||This article uncritically uses texts from within a religion or faith system without referring to secondary sources that critically analyze them. (December 2010) (Learn how and when to remove this template message)|
|Part of a series on|
Atar (fire), a primary symbol of Zoroastrianism
|Angels and demons|
|Scripture and worship|
|Accounts and legends|
|History and culture|
Rashnu[pronunciation?] is the Avestan language name of the Zoroastrian yazata of justice. Together with Mithra and Sraosha, Rashnu is one of the three judges who pass judgment on the souls of people after death. Rashnu's standard appellation is "the very straight."
In creation accounts
In the Bundahishn, a Zoroastrian account of creation finished in the 11th or 12th century, Rashnu (Middle Persian: Rashn) is identified as an assistant of the Amesha Spenta Ameretat (Amurdad), "immortality". (GBd xxvi.115). In a subsequent passage, Rashnu is described as the essence of truth (arta/asha) that prevents the daevas from destroying material Creation. "Rashnu adjudges even the souls of men and women as to bad deeds and good deeds. As one says, 'Rashnu shall not see thither the rank of the judge who delivers false judgment.'" (GBd xxvi.116-117).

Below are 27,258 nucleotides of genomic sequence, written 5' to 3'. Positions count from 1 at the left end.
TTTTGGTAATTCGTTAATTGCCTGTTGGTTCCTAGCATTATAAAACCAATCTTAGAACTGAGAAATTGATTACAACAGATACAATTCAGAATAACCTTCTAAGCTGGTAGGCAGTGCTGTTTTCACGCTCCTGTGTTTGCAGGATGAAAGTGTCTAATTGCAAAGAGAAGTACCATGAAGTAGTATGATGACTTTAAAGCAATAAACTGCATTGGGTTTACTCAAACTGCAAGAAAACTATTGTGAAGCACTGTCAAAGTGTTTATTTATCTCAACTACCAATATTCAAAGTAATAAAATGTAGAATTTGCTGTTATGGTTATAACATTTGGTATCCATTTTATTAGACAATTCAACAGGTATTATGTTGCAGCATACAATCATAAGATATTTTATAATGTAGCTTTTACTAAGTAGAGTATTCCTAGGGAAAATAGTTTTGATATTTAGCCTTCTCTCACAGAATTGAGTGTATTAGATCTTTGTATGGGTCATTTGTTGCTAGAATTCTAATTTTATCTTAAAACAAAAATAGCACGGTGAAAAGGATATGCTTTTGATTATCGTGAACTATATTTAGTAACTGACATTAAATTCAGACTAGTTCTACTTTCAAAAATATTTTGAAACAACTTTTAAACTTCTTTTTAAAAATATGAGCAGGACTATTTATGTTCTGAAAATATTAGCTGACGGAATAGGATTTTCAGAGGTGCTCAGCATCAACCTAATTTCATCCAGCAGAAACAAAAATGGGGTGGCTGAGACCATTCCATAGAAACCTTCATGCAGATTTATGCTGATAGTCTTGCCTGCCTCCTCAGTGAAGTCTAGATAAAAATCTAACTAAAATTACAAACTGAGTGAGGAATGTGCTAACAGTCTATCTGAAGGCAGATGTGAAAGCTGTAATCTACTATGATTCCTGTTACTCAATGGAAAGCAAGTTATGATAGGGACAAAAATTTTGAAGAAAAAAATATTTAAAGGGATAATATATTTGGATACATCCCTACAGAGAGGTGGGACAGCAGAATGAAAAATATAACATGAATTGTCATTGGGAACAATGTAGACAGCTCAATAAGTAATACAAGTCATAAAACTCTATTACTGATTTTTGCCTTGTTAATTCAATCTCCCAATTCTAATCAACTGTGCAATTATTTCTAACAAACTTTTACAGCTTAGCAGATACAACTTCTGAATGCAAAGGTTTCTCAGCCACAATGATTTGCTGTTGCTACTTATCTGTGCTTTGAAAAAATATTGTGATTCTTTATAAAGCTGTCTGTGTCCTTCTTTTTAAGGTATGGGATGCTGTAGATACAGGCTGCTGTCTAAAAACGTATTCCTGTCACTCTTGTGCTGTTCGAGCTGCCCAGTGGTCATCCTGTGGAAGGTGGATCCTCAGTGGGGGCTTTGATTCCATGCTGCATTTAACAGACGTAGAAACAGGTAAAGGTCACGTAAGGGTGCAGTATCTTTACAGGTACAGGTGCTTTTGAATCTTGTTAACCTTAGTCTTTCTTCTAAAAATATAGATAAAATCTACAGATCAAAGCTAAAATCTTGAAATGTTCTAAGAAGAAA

In other texts
In the Avestan Dahman Afrin, Rashnu is invoked in an address to Ameretat. According to the Denkard, the Duwasrud Nask - a legal manual now lost - contained passages extolling the supremacy of Rashnu. (Dk 8.16) In the Siroza ("thirty days") "the very straight Rashnu ... augments the world and is the true-spoken speech that furthers the world." (Siroza 18).
The 18th day of every month in the Zoroastrian calendar is dedicated to Rashnu. The Counsels of Adarbad Mahraspandan, a Sassanid-era text, notes that on the 18th day "life is merry".
|This Zoroastrianism-related article is a stub. You can help Wikipedia by expanding it.|